Catholics, Slaveholders, and the Dilemma of American Evangelicalism, 1835-1860

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Catholics, Slaveholders, and the Dilemma of American Evangelicalism, 1835-1860. By W Jason Wallace. (Notre Dame: University of Notre Dame Press. 2010. Pp. xii, 200. $30.00 paperback. ISBN 978-0-268-04421-3.)

Due to their increasing numbers, Catholics became threatening to the Protestant-dominated United States in the mid-nineteenth century. Animated by the Irish Potato Famine and the failed 1848 revolutions in Europe, many European Catholics had fled to a largely unwelcoming United States, swelling the ranks of U.S. Catholics into a visible minority. W Jason Wallace's fine monograph- drawn from the antebellum religious press, books, and sermon literature- explores the significance of this infusion of Irish, German, and French Catholics in the cauldron of American Protestantism after the Second Great Awakening. Set against the backdrop of the sectional discord involving slavery and competing visions of nascent nationalism, this increasingly vocal Catholic presence helped shape the antebellum debate over God and country. For the New England Protestants, Catholics and slaveholders became the dreaded other- threats to a millennial vision of a righteous, free-labor, Constitutional Republic. In defending themselves against Protestant assaults, Catholic apologists appeared to support Southern Evangelicalism's understanding of the Bible and social relations. In reality, the Catholic defense constituted more of a critique of the loose, subjective theology of much of the "Benevolent Empire," rather than an affirmative defense of slavery.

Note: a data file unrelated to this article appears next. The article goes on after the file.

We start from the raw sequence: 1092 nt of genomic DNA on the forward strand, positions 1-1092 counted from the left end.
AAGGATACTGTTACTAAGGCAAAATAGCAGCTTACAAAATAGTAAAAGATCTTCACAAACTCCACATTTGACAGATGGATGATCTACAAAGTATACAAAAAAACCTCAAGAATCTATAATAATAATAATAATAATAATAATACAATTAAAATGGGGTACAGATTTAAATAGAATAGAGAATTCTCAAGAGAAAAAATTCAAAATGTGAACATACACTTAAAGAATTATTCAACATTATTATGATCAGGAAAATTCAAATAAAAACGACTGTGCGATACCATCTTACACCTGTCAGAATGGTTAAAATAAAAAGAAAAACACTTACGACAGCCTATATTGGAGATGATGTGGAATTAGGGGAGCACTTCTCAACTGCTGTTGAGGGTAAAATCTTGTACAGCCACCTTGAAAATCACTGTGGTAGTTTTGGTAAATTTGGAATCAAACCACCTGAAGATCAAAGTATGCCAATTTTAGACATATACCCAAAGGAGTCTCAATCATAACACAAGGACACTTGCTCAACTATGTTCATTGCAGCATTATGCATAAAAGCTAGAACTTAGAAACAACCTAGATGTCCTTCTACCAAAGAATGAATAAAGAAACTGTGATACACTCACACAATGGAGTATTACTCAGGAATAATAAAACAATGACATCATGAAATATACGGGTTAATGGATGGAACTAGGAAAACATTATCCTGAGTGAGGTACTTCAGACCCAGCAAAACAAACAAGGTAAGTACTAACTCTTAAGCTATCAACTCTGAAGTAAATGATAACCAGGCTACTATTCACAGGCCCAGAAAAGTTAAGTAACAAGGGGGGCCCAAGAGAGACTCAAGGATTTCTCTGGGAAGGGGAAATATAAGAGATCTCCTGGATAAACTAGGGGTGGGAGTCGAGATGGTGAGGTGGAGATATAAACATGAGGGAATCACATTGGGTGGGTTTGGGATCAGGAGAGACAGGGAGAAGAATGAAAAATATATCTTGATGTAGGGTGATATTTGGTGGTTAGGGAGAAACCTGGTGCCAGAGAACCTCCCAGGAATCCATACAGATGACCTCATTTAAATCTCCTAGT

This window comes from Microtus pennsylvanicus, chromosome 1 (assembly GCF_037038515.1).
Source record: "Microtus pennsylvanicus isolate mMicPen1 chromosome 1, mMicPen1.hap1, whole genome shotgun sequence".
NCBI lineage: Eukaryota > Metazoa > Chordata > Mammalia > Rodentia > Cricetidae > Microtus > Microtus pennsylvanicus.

Catalyzed by a belief that the self-evident principles of the Declaration of Independence found fullest expression in its view of constitutional government and that its reformed Calvinism constituted the purest soteriology, antebellum New England Protestantism imagined itself as the de facto national church. Although Catholicism represented an ecclesiastical threat, it was its alleged ties to papal hierarchy and European despotism that invited the ire of Protestant writers and preachers. Furthermore, Protestantism considered Catholicism a relic of the social, economic, and political order of the Middle Ages, rather than an expression of moral and material progress represented by the antebellum United States. …


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